21. ^ David Scott, Christian Responses to Buddhism in Pre-Medieval Times, Numen, Vol. 32, No. 1 (Jul., 1985), pp. 88-100
  22. ^ Audrius Beinorius, Buddhism in the Early European Imagination: A Historical Perspective, ACTA ORIENTALIA VILNENSIA 6:2 (2005), pp. 7–22
  • Michael York, Pagan Theology: Paganism as a World Religion NYU Press (2003), ISBN 0814797083.

Farrar, in a photograph taken by her husband, Stewart Farrar, demonstrates the Osiris pose in a 1981 book she co-authored. ... Gavin Bone is an author and lecturer in the fields of magic, witchcraft, Wicca and Neo-Paganism, and an organizer in the Neo-Pagan community. ... This does not cite its references or sources. ... The term Christianised calendar refers to feast days which are Christianised survivals from pre-Christian times. ... Christianised rituals were among the cultural features of the Mediterranean world that were adapted by the Early Christians, as part of the thorough-going Christianization of culture, which included the landscape (see Christianised sites) and the calendar (see Christianised calendar). ... Melancthon, in a portrait engraved by Albrecht Dürer, 1526 Philipp Melanchthon (February 16, 1497 - April 19, 1560) was a German theologian and writer of the Protestant Reformation and an associate of Martin Luther. ... Jean Seznec (March 19, 1905 - November 22, 1983) was a historian and mythographer whose most influential book, for English-speaking readers, has been The Survival of the Pagan Gods: Mythological Tradition in Renaissance Humanism and Art, published in 1953. ... The Washington National Cathedral, located in the capital of the U.S., is one of the largest churches in the country. ...

See also

Look up pagan, heathen in Wiktionary, the free dictionary.

Wikipedia does not have an article with this exact name. ... Wiktionary (a portmanteau of wiki and dictionary) is a multilingual, Web-based project to create a free content dictionary, available in over 150 languages. ... The term Animism is derived from the Latin anima, meaning soul.[1][2] In its most general sense, animism is simply the belief in souls. ... In the Celtic religion, the modern words Druidry or Druidism denote the practices of the ancient druids, the priestly class in ancient Celtic societies through much of Western Europe north of the Alps and in the British Isles. ... Folk religion consists of beliefs, superstitions and rituals transmitted from generation to generation of a specific culture. ... The Adoration of the Golden Calf by Nicolas Poussin Idolatry is a major sin in the Abrahamic religions regarding image. ... In traditional societies, myth and ritual are two central components of religious practice. ... For other uses, see Mythology (disambiguation). ... A group of British druids, congregating to celebrate the summer solstice at stonehenge. ... Neopaganism or Neo-Paganism is any of a heterogeneous group of new religious movements, particularly those influenced by ancient, primarily pre-Christian and sometimes pre-Judaic religions. ... Pagans are people who believe that they express their spirituality through nature, natural processes and the basic elements of life. ... This is a list of historical individuals notable for their Pagan religion (as opposed to Abrahamic religions), and modern individuals who self-describe as adherents of some form of Paganism or Neopaganism. ... Orthopraxy is a term derived from Greek meaning correct practice. It refers to accepted religious practices and may include both ritual practices as well as interpersonal acts. ... Polytheism is belief in or worship of multiple gods or deities. ... Pagan (also known as Bagan) was an important ancient kingdom in Myanmar. ... Religion and mythology differ, but have overlapping aspects. ... This article is about the practice of shamanism; for other uses, see Shaman (disambiguation). ... Shirk is the Islamic concept of the sin of idolatry. ... Virtuous paganism is the a concept of Christian theology parallel to the Righteous Among the Nations in Judaism. ... “Witch” redirects here. ...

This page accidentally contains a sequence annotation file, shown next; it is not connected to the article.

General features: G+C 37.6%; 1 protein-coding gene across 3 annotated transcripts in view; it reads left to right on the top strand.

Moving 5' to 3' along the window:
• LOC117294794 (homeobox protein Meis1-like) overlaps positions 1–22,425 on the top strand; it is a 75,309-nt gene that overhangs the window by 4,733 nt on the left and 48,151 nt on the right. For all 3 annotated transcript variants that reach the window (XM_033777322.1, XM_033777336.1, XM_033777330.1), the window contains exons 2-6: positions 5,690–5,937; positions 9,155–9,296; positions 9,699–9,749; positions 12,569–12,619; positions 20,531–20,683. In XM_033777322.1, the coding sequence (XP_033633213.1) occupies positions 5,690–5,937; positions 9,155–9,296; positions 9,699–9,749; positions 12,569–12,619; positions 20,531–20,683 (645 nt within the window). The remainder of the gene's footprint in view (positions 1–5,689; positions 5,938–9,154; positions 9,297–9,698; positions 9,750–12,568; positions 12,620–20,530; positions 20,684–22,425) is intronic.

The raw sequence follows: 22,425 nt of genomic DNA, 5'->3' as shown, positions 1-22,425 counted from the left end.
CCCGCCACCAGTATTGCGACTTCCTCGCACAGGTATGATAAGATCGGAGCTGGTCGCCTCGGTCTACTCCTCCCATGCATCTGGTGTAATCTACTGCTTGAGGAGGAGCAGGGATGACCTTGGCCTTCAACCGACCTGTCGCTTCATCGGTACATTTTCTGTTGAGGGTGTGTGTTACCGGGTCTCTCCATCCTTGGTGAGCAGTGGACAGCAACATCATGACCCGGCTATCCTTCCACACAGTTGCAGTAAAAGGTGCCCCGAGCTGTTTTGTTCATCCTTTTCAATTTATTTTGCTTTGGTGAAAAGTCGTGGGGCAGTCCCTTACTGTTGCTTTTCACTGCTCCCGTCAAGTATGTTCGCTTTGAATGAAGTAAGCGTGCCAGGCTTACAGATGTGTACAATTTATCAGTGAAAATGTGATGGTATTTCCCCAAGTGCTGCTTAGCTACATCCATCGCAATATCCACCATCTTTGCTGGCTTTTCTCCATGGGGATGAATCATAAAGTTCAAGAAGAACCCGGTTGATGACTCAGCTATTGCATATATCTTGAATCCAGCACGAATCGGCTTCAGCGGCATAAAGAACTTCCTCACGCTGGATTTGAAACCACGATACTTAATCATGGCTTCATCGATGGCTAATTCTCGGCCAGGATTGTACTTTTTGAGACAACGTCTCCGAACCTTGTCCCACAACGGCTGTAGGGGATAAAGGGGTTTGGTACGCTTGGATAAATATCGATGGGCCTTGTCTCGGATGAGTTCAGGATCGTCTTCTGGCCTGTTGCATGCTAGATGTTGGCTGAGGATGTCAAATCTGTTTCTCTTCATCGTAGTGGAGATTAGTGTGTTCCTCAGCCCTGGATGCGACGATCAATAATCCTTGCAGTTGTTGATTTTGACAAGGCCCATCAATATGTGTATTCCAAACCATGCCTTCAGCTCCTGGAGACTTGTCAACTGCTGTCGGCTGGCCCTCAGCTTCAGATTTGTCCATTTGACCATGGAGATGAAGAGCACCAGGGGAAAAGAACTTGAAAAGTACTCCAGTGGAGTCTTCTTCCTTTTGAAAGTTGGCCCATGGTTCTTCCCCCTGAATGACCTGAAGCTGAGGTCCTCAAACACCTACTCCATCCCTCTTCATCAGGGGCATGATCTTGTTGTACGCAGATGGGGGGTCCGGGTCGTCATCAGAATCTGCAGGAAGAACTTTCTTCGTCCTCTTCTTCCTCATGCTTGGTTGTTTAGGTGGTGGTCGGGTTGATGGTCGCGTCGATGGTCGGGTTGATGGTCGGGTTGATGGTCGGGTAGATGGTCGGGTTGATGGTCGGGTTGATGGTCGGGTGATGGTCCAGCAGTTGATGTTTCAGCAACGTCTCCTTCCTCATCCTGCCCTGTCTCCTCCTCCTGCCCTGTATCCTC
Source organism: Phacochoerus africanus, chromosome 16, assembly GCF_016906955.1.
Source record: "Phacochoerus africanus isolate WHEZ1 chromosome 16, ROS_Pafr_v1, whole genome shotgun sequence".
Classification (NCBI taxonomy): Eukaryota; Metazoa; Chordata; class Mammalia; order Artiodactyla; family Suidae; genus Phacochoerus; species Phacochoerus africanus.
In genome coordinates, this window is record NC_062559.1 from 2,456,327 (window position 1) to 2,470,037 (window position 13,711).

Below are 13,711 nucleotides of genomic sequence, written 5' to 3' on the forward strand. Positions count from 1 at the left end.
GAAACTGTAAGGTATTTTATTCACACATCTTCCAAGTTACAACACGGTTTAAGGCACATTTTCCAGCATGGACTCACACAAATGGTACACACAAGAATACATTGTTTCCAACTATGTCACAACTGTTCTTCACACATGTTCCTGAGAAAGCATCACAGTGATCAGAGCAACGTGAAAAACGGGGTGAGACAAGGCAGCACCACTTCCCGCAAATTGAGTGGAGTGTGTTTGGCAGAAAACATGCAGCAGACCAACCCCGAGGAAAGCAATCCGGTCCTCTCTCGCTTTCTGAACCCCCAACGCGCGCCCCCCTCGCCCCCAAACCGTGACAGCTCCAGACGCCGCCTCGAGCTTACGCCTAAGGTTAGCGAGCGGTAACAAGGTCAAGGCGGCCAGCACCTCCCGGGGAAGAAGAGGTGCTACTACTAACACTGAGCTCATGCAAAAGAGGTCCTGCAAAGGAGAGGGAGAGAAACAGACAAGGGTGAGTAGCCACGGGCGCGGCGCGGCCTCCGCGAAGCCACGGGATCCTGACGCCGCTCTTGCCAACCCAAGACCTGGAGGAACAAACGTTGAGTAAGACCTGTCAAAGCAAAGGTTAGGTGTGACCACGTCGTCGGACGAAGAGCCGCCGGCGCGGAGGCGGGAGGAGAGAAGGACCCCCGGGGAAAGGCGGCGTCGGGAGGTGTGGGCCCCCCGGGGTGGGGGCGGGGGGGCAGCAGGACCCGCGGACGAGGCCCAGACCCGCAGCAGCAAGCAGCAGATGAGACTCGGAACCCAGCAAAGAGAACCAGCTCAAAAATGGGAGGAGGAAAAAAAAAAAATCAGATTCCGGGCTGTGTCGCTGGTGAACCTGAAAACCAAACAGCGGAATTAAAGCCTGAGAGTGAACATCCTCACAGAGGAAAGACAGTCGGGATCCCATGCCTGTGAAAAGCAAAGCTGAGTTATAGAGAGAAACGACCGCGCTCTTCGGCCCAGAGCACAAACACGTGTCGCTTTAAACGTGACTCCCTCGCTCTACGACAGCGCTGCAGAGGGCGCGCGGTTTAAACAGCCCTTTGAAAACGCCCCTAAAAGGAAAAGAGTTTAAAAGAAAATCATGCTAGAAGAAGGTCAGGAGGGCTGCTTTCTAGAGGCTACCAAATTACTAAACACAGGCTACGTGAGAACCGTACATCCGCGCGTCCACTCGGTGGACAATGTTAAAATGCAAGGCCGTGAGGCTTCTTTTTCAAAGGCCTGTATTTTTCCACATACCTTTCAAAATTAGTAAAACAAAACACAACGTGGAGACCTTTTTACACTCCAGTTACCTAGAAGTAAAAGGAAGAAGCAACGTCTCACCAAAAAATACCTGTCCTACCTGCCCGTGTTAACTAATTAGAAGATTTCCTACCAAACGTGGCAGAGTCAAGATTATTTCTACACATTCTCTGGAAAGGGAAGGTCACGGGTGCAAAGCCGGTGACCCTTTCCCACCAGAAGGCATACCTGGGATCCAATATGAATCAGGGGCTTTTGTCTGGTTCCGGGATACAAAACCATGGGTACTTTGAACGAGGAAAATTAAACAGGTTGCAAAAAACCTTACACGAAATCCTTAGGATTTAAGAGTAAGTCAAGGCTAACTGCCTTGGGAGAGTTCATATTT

External links


  Results from FactBites:
 
Meanings of the terms Pagan and Paganism (2746 words)
Paganism is occasionally used to refer to animistic, spirits-and-essences filled belief systems.
A rare use of "Pagan" is to describe a person who does not follow an main Abrahamic religion.
One condemned Christmas' practices as "merely variations of the ceremonies invented by the corrupt pagans of yesterday." It refers to the Christian concept of the Trinity as deriving from "Pagan Babylon." "The religion of pagan Babylon did not disappear...it was passed on down, to 'Mystery Babylon,'...[the] mother of abominations of the earth.
Paganism - Wikipedia, the free encyclopedia (2007 words)
Paganism (from Latin paganus, meaning "a country dweller" or "civilian") is a blanket term which has come to connote a broad set of spiritual or religious beliefs and practices of natural or polytheistic religions, as opposed to the Abrahamic monotheistic religions.
The term pagan is from Latin paganus, an adjective originally meaning "rural", "rustic" or "of the country." As a noun, paganus was used to mean "country dweller, villager." In colloquial use, it would mean much the same as calling someone a 'bumkin' or a 'hillbilly'.
Both "pagan" and "heathen" have historically been used as a pejorative by adherents of monotheistic religions (such as Judaism, Christianity and Islam) to indicate a disbeliever in their religion.
  More results at FactBites »